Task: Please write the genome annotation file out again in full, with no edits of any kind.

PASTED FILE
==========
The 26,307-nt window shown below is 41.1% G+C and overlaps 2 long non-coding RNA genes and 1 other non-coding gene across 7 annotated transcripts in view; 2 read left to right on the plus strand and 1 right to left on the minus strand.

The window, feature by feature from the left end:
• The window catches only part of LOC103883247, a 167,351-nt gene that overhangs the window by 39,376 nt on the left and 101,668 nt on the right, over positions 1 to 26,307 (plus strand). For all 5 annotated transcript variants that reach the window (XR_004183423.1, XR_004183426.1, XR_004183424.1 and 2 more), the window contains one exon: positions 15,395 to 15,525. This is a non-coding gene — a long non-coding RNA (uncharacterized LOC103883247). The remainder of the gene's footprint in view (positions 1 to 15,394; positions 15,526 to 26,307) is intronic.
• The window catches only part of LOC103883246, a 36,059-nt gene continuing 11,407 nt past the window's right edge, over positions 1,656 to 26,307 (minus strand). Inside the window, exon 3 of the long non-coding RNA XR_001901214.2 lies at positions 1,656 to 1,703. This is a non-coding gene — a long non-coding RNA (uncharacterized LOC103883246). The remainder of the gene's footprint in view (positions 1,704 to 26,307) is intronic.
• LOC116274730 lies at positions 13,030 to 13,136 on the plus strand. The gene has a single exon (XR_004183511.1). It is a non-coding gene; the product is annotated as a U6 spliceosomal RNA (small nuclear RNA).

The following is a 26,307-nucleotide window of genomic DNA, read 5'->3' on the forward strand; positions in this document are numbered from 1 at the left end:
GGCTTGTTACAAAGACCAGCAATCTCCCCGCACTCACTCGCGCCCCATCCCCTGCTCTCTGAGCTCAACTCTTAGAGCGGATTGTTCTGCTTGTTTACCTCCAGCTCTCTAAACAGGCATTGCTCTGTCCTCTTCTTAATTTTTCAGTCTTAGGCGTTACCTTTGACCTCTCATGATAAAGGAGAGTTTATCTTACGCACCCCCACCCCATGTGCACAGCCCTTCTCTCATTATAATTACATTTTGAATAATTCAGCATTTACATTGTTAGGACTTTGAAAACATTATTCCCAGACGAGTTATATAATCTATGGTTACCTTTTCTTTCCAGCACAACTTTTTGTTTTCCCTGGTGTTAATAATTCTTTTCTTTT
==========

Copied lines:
The 26,307-nt window shown below is 41.1% G+C and overlaps 2 long non-coding RNA genes and 1 other non-coding gene across 7 annotated transcripts in view; 2 read left to right on the plus strand and 1 right to left on the minus strand.

The window, feature by feature from the left end:
• The window catches only part of LOC103883247, a 167,351-nt gene that overhangs the window by 39,376 nt on the left and 101,668 nt on the right, over positions 1 to 26,307 (plus strand). For all 5 annotated transcript variants that reach the window (XR_004183423.1, XR_004183426.1, XR_004183424.1 and 2 more), the window contains one exon: positions 15,395 to 15,525. This is a non-coding gene — a long non-coding RNA (uncharacterized LOC103883247). The remainder of the gene's footprint in view (positions 1 to 15,394; positions 15,526 to 26,307) is intronic.
• The window catches only part of LOC103883246, a 36,059-nt gene continuing 11,407 nt past the window's right edge, over positions 1,656 to 26,307 (minus strand). Inside the window, exon 3 of the long non-coding RNA XR_001901214.2 lies at positions 1,656 to 1,703. This is a non-coding gene — a long non-coding RNA (uncharacterized LOC103883246). The remainder of the gene's footprint in view (positions 1,704 to 26,307) is intronic.
• LOC116274730 lies at positions 13,030 to 13,136 on the plus strand. The gene has a single exon (XR_004183511.1). It is a non-coding gene; the product is annotated as a U6 spliceosomal RNA (small nuclear RNA).

The following is a 26,307-nucleotide window of genomic DNA, read 5'->3' on the forward strand; positions in this document are numbered from 1 at the left end:
GGCTTGTTACAAAGACCAGCAATCTCCCCGCACTCACTCGCGCCCCATCCCCTGCTCTCTGAGCTCAACTCTTAGAGCGGATTGTTCTGCTTGTTTACCTCCAGCTCTCTAAACAGGCATTGCTCTGTCCTCTTCTTAATTTTTCAGTCTTAGGCGTTACCTTTGACCTCTCATGATAAAGGAGAGTTTATCTTACGCACCCCCACCCCATGTGCACAGCCCTTCTCTCATTATAATTACATTTTGAATAATTCAGCATTTACATTGTTAGGACTTTGAAAACATTATTCCCAGACGAGTTATATAATCTATGGTTACCTTTTCTTTCCAGCACAACTTTTTGTTTTCCCTGGTGTTAATAATTCTTTTCTTTT